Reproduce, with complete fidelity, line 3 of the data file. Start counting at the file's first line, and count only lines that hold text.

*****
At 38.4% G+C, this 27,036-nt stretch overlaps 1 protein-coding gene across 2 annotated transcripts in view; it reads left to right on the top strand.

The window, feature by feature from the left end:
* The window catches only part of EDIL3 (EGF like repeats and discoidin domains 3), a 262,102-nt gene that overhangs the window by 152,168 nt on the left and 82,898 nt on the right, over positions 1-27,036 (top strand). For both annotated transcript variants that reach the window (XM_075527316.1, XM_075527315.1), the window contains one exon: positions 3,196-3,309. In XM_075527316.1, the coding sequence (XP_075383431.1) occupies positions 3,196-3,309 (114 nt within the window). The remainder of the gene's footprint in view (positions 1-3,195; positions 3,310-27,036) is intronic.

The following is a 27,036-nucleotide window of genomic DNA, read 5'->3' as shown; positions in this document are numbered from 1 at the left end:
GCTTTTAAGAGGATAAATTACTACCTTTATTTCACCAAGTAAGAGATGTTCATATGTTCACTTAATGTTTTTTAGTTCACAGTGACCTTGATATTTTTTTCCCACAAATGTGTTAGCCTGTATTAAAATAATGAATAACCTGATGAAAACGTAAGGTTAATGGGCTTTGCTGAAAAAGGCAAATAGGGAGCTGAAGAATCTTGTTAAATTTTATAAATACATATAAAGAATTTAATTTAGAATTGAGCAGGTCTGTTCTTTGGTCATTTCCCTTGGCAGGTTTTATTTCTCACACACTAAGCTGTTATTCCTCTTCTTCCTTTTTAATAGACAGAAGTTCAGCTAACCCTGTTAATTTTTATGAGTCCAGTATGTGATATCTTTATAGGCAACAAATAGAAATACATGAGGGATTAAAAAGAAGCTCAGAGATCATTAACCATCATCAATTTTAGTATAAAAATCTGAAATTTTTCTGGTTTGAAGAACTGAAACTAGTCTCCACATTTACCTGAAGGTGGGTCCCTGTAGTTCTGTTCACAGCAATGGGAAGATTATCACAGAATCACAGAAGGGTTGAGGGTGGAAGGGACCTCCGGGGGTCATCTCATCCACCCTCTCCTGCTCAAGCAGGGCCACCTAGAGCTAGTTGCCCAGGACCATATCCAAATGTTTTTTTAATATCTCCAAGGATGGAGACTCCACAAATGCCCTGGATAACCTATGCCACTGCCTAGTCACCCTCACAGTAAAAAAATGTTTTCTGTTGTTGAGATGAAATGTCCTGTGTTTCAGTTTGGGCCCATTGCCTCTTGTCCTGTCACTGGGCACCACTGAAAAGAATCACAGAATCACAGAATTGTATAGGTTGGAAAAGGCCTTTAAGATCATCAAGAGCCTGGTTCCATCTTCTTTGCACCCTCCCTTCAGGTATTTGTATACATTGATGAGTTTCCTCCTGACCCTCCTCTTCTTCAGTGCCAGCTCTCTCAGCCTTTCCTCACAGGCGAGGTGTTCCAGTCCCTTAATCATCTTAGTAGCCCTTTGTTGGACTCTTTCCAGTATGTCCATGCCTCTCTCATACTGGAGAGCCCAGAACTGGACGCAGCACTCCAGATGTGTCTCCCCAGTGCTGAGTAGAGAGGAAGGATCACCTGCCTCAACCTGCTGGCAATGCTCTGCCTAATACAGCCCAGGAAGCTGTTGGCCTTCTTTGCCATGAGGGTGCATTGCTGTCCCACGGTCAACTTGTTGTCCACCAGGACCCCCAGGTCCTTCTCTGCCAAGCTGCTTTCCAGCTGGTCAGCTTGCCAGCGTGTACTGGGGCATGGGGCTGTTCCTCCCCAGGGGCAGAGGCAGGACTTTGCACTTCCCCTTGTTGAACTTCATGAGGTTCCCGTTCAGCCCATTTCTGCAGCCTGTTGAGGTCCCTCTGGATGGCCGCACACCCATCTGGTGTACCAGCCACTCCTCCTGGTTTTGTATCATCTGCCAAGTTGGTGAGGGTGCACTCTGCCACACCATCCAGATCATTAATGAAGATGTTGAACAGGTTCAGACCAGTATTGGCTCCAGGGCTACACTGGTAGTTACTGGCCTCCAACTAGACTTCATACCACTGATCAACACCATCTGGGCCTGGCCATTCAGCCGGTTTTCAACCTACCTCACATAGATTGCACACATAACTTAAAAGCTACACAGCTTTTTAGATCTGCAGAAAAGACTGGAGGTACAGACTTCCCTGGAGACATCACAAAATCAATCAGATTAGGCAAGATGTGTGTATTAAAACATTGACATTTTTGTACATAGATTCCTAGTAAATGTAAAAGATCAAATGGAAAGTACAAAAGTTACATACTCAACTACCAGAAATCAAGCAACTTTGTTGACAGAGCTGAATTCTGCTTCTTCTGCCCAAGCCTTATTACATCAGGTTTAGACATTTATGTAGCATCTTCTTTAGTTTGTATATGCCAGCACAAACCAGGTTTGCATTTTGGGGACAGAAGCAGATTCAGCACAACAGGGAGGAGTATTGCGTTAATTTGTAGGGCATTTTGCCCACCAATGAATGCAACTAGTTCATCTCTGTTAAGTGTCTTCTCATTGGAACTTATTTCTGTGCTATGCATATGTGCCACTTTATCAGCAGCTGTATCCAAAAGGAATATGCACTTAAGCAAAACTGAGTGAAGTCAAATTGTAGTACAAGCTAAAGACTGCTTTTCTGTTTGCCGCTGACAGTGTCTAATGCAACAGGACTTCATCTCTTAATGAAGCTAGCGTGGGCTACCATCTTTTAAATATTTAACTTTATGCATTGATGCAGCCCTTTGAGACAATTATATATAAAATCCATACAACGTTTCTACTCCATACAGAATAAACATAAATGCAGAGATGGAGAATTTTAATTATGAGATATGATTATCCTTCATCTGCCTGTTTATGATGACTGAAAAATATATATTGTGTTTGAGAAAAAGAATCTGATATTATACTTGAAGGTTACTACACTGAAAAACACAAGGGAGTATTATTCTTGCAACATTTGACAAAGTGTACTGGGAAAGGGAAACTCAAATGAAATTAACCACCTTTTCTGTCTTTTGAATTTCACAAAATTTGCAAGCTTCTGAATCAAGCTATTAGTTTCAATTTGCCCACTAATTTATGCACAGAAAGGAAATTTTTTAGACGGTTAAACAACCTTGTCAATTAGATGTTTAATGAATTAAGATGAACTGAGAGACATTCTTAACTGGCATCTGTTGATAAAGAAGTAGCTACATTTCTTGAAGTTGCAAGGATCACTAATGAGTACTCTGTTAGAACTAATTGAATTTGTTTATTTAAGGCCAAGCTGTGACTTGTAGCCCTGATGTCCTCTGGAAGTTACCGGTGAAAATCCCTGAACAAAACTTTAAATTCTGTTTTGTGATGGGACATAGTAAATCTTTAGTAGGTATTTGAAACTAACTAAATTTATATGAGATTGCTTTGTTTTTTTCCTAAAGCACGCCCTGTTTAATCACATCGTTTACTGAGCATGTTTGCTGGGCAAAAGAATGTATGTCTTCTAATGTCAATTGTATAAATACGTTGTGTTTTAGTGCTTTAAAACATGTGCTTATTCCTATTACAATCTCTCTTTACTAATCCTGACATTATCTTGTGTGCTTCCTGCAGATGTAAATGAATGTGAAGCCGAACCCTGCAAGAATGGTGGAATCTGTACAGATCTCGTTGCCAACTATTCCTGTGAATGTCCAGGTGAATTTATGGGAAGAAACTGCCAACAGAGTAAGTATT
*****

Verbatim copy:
* The window catches only part of EDIL3 (EGF like repeats and discoidin domains 3), a 262,102-nt gene that overhangs the window by 152,168 nt on the left and 82,898 nt on the right, over positions 1-27,036 (top strand). For both annotated transcript variants that reach the window (XM_075527316.1, XM_075527315.1), the window contains one exon: positions 3,196-3,309. In XM_075527316.1, the coding sequence (XP_075383431.1) occupies positions 3,196-3,309 (114 nt within the window). The remainder of the gene's footprint in view (positions 1-3,195; positions 3,310-27,036) is intronic.